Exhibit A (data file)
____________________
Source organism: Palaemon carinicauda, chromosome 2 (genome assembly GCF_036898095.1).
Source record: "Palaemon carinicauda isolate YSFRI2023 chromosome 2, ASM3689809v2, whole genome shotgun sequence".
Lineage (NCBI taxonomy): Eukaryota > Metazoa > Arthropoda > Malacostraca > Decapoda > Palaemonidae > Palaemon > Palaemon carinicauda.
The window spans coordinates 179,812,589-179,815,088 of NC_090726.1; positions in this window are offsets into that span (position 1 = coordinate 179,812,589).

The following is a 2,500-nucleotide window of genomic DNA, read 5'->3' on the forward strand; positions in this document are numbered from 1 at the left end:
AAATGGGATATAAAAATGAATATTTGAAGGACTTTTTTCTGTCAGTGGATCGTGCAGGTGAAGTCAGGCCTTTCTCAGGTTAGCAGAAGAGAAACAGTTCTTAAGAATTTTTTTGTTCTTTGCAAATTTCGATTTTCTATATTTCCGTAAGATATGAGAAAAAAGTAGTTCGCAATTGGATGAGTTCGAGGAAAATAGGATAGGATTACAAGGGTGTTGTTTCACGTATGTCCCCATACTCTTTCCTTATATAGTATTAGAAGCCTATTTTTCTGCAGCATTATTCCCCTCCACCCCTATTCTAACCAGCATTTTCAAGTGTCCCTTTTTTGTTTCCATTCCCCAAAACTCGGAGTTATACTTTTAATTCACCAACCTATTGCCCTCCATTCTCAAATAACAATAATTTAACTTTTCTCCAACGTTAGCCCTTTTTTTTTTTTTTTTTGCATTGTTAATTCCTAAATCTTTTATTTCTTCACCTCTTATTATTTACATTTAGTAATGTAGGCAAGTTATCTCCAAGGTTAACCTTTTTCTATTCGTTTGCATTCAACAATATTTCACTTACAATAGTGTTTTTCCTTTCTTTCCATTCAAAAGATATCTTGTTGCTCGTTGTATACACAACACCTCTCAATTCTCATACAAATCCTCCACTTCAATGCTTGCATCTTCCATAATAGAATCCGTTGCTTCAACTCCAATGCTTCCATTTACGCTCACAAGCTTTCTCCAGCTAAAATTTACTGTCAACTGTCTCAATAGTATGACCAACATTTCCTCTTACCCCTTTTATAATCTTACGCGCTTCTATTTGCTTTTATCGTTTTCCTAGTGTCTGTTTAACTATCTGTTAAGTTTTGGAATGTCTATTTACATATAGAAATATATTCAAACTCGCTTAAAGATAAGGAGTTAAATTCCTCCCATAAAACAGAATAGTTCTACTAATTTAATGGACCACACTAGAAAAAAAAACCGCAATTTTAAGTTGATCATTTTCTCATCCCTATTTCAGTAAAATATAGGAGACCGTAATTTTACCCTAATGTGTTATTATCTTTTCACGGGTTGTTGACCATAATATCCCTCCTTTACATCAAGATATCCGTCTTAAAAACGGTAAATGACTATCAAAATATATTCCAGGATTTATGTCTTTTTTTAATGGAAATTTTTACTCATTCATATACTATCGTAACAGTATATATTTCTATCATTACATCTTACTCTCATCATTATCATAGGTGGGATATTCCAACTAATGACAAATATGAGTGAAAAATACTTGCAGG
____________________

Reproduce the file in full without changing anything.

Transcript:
Source organism: Palaemon carinicauda, chromosome 2 (genome assembly GCF_036898095.1).
Source record: "Palaemon carinicauda isolate YSFRI2023 chromosome 2, ASM3689809v2, whole genome shotgun sequence".
Lineage (NCBI taxonomy): Eukaryota > Metazoa > Arthropoda > Malacostraca > Decapoda > Palaemonidae > Palaemon > Palaemon carinicauda.
The window spans coordinates 179,812,589-179,815,088 of NC_090726.1; positions in this window are offsets into that span (position 1 = coordinate 179,812,589).

The following is a 2,500-nucleotide window of genomic DNA, read 5'->3' on the forward strand; positions in this document are numbered from 1 at the left end:
AAATGGGATATAAAAATGAATATTTGAAGGACTTTTTTCTGTCAGTGGATCGTGCAGGTGAAGTCAGGCCTTTCTCAGGTTAGCAGAAGAGAAACAGTTCTTAAGAATTTTTTTGTTCTTTGCAAATTTCGATTTTCTATATTTCCGTAAGATATGAGAAAAAAGTAGTTCGCAATTGGATGAGTTCGAGGAAAATAGGATAGGATTACAAGGGTGTTGTTTCACGTATGTCCCCATACTCTTTCCTTATATAGTATTAGAAGCCTATTTTTCTGCAGCATTATTCCCCTCCACCCCTATTCTAACCAGCATTTTCAAGTGTCCCTTTTTTGTTTCCATTCCCCAAAACTCGGAGTTATACTTTTAATTCACCAACCTATTGCCCTCCATTCTCAAATAACAATAATTTAACTTTTCTCCAACGTTAGCCCTTTTTTTTTTTTTTTTTGCATTGTTAATTCCTAAATCTTTTATTTCTTCACCTCTTATTATTTACATTTAGTAATGTAGGCAAGTTATCTCCAAGGTTAACCTTTTTCTATTCGTTTGCATTCAACAATATTTCACTTACAATAGTGTTTTTCCTTTCTTTCCATTCAAAAGATATCTTGTTGCTCGTTGTATACACAACACCTCTCAATTCTCATACAAATCCTCCACTTCAATGCTTGCATCTTCCATAATAGAATCCGTTGCTTCAACTCCAATGCTTCCATTTACGCTCACAAGCTTTCTCCAGCTAAAATTTACTGTCAACTGTCTCAATAGTATGACCAACATTTCCTCTTACCCCTTTTATAATCTTACGCGCTTCTATTTGCTTTTATCGTTTTCCTAGTGTCTGTTTAACTATCTGTTAAGTTTTGGAATGTCTATTTACATATAGAAATATATTCAAACTCGCTTAAAGATAAGGAGTTAAATTCCTCCCATAAAACAGAATAGTTCTACTAATTTAATGGACCACACTAGAAAAAAAAACCGCAATTTTAAGTTGATCATTTTCTCATCCCTATTTCAGTAAAATATAGGAGACCGTAATTTTACCCTAATGTGTTATTATCTTTTCACGGGTTGTTGACCATAATATCCCTCCTTTACATCAAGATATCCGTCTTAAAAACGGTAAATGACTATCAAAATATATTCCAGGATTTATGTCTTTTTTTAATGGAAATTTTTACTCATTCATATACTATCGTAACAGTATATATTTCTATCATTACATCTTACTCTCATCATTATCATAGGTGGGATATTCCAACTAATGACAAATATGAGTGAAAAATACTTGCAGG